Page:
Reusing Power, Old and New

April 10th, 2011 by Harrumpher Leave a reply »

The suddenly gray Potomac, with its distinct line at Luke Mills, was visible long after the smell alerted you. The billowing, rotund plumes from the smoke stack were not the benign steam we see (and don’t smell) in major cities. Instead, West Virginia Pulp and Paper use the standard sulfur dioxide to bleach its products (and did smell).

luke

That plant in the old family employer is now called MWV and it doesn’t stink anymore. Yet those of us who knew we were close to visiting great uncles and great aunts and the countless cousins on the near Maryland side of the mountains recognize the stack at least (shown here from a Google street image).

Despite the many visits to the numerous Cave relatives on my maternal grandmother’s side, I hadn’t thought of the Luke plant for years until today. At BarCamp Boston, one of the sessions I attended was on solar-powered supercomputers. (Feel free to re-read that and let it sink in. That literally was the content.)

An aim of the array supercomputer competitions is to produce the most FLOPS with the least energy expenditure. FLOPS are floating-point operations per second, or raw processing output, in plain terms.

A side effect of energy use is that damned heat. That’s exacerbated nowadays by the industry using more processors instead of having the benefit of each processor being dramatically more powerful. Thus, more power often comes with a lot more heat generated.

Outside the rarefied joys of array supercomputing, this effect is constant in many of the services we use in our companies and even our internet recreation. Data centers and server complexes are hot boxes. You may extrapolate from that laptop that sears your thighs.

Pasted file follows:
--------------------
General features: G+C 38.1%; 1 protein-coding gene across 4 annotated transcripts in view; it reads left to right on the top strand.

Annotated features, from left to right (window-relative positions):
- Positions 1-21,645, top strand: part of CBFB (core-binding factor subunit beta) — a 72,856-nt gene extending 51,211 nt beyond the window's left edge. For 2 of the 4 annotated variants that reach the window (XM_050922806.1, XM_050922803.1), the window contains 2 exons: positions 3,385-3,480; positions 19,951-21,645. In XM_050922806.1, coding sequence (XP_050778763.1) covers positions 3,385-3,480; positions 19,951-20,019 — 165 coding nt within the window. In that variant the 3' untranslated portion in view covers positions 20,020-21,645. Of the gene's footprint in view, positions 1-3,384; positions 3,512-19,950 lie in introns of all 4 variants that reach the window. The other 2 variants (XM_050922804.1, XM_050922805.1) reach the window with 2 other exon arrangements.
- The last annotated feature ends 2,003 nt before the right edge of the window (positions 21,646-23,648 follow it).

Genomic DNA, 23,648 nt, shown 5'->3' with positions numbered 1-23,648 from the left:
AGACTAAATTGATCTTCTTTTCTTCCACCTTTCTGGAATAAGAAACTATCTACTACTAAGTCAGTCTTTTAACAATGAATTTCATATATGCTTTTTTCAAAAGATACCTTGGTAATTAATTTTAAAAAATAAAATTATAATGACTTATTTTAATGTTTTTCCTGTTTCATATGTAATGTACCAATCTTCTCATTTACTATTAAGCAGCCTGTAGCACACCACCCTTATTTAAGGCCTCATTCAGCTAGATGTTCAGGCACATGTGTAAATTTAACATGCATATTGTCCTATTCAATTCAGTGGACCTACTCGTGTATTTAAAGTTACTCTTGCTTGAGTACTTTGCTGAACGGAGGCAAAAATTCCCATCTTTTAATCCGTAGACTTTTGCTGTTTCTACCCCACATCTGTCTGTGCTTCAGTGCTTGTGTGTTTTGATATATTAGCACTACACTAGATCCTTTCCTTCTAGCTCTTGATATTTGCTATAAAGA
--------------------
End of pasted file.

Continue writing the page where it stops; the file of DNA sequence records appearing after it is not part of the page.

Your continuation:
The guys in the solar-powered supercomputer lecture chatted up the cleverness of some data center designers and managers. They were pretty sure the center that was designed to reroute its heat into its building was in Iceland. Actually, they were munging the concepts. With the advantage of checking after the conference, I see that Icelandic buildings continue to use the local geothermal for heating and one new one can use free air for cooling its humongous computer operations.

Incongruously enough, that cooling innovation is in (ta da) London. A new data center built on the site of the original East India Company was designed to recycle the computer system’s considerable heat into usable energy for the 200,000 square foot facility.

To close the loop, I remember my grandmother’s relatives who worked their careers for West Virginia Pulp and Paper. While they never believed it, from far away it was obvious that the plant killed them. Three of the four of her brothers had brain or other vital organ cancers, as was common in Luke and neighboring Westernport. Instead, they gave us reams of typing or scratch paper that the company handed out, and they spoke gleefully and gratefully of the free heat.

The mountains of West Virginia and Maryland on the opposite banks of the Potomac can be, how did we say it as teens, cold as a witch’s tit? The paternalistic plant operators did at least run the steam from the operations under the town and to the houses. There was free heat, like the Icelandic geothermal version, always available.

So today’s workshop on supercomputers and the chatter about designing buildings to make it easy to capture and reuse the god-awful heat from computer operations was an atavism to me. In fact, I thought of the Elder Joseph Shaker song, Simple Gifts, with its closing lines:

To turn, turn will be our delight,
Till by turning, turning we come ’round right.


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